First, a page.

Which Is More Vulgar?

The Arts

To be honest, a visit to Versailles is not high on my list of things to do before I die. The sheer aching vulgarity of such vast cathedrals of wealth largely leaves me cold, although I have great admiration for the craft-skills involved in their manufacture.

Now, a descendant of King Louis XIV is seeking a court order to halt a modern exhibition by Takashi Murakami at Versailles because it sullies “supreme good French taste”. Prince Sixte-Henri de Bourbon-Parme (what a biscuity name) launched his legal action to rid the palace of the fibreglass cartoon figures and giant Buddha statues, calling for “respect of the château and of his ancestors”.

He says the exhibition is grotesque. “Versailles was conceived with the idea of displaying the essence of supreme good French taste. These works undermine the unity of style and the essence of the museum. That is why this is a provocation.”

Personally, I think they appear to complement each other wonderfully. For or against?

Related book: ‘The White Cutter’ by David Pownall – the mesmerising story of the stone masons who built French cathedrals.

11 comments on “Which Is More Vulgar?”

  1. Yeah, he did the same thing last year with a Jeff Koons exhibition. He’s being supported in his protest by “apolitical” sympathizers, coincidentally affiliated with the Front National. All over the world, the nutcases on the fringes are getting restless.

  2. Steve says:

    Wasn’t there a revolution in France a while back? You know, no more Royalty?
    What a twerp.

  3. Helen Martin says:

    He’s not claiming special rights, just the right of any citizen to protest improper use of national treasures. Versailles isn’t my style, either, but surely there’s a better place for this style of art. Although … that vase thing does fit in not too badly. The French sense of humour is not very well developed.

  4. Steve says:

    I’m sure you’re right Helen.
    But he’s still a twerp.

  5. BangBang!! says:

    I had to look up “biscuity” in the Urban Dictionary – sorry!!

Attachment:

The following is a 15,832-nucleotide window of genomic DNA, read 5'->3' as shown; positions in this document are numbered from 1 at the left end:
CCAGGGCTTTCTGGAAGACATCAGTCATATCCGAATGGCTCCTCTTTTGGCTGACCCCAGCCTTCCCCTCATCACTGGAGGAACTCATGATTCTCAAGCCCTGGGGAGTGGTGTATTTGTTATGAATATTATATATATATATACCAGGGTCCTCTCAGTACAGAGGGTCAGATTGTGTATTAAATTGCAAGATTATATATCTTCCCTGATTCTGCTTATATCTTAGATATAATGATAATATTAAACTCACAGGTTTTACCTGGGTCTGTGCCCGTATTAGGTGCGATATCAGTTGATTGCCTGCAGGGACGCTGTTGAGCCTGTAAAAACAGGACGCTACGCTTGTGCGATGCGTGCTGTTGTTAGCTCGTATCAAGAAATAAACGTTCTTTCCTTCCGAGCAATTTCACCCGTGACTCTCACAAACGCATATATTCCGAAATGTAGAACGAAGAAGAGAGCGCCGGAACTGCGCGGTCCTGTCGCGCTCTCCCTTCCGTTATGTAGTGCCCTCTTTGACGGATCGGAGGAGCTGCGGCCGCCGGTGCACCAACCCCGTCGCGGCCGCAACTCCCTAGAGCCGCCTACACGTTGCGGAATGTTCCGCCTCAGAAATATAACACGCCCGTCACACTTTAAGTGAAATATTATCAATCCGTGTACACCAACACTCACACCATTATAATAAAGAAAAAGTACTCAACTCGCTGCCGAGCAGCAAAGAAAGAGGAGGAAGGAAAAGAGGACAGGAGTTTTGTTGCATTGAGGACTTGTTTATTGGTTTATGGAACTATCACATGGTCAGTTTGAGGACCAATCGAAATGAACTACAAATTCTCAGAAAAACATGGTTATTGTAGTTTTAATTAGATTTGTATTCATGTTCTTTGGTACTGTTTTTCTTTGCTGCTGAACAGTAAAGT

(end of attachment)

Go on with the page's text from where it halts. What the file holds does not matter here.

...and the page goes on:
I’ve only been to Paris once and I hated it. Didn’t go to Versailles though. I know almost literally nothing about “Art” but I quite like that tree in the pic. Probably makes me a pleb!!

  6. > The French sense of humour is not very well developed.

    Yeah, obviously, thinking such exhibitions mar the pomp and majesty of Versailles is far more humorous.

  7. LOLITA says:

    Versailles and the cathedrals of France are the height of the Western civilization, Prince Sixte-Henri de Bourbon-Parme is right about the supreme good French taste, I share his opinion, but at the same time I would not compromise the tradition of the marvelous art patrons of the court legendary for their sense of unlimited and extravagantly generous capacity for embracing the most lavish artistic expressions of their contemporaries.

  8. Steppenwolf says:

    Versailles was new once and was criticised as being vulgar and ostentatious. A place like that represents many things – its a expression of culture; of power – and its abuse – but it is very beautiful to our eyes now. Who knows, plastic sculpture might well be ‘high art’ in the 22nd century. You might think that this sculpture doesn’t look that attractive in those surroundings – but that’s a question of individual taste. I’m glad there is no democracy in art – in any art – nor should there ever be. If there were then museums and galleries would be full of images of dogs playing poker and tearful clowns. They said the same things about Warhol – Cezanne – Picasso – of every notable artist. Of course art pushes the boundaries and that means it will appear unfamiliar and strange – which just might be an indicator that it really is art.

  9. Helen Martin says:

    I think I’m apologising to the entire French nation for my international insensitivity. I haven’t ever been to Paris but I don’t know how a person could “hate” it, any more than you could hate Rome or Madrid or Quebec City, come to that. (I loved Quebec City.)

  10. Sisi says:

    Mirror, mirror, on the wall, which is the most vulgar one of all? The Prince. The decision on what to exhibit as the palace is not for him to make. The Prince is not the director of the museum; he is a shameless self-promoter.

    FWIW, my mother, a minor royal whose taste generally runs to the austere and minimalist, owns two Louis XIV chairs which I have always considered to be in ghastly taste and hope not to inherit.

  11. Helen Martin says:

    Tastes change and so does the way we try to impress others. Versailles and its furnishings are all about impressing visitors with the power and wealth of the monarchy. We don’t like having our noses rubbed in it that way and now we’re free to say so. Two Louis XIV chairs can sit happily in a minimalist environment without forcing us to bow and scrape even mentally. Think of them as a decorative flourish – like our former prime minister doing a pirouette behind Queen Elizabeth’s back.

Comments are closed.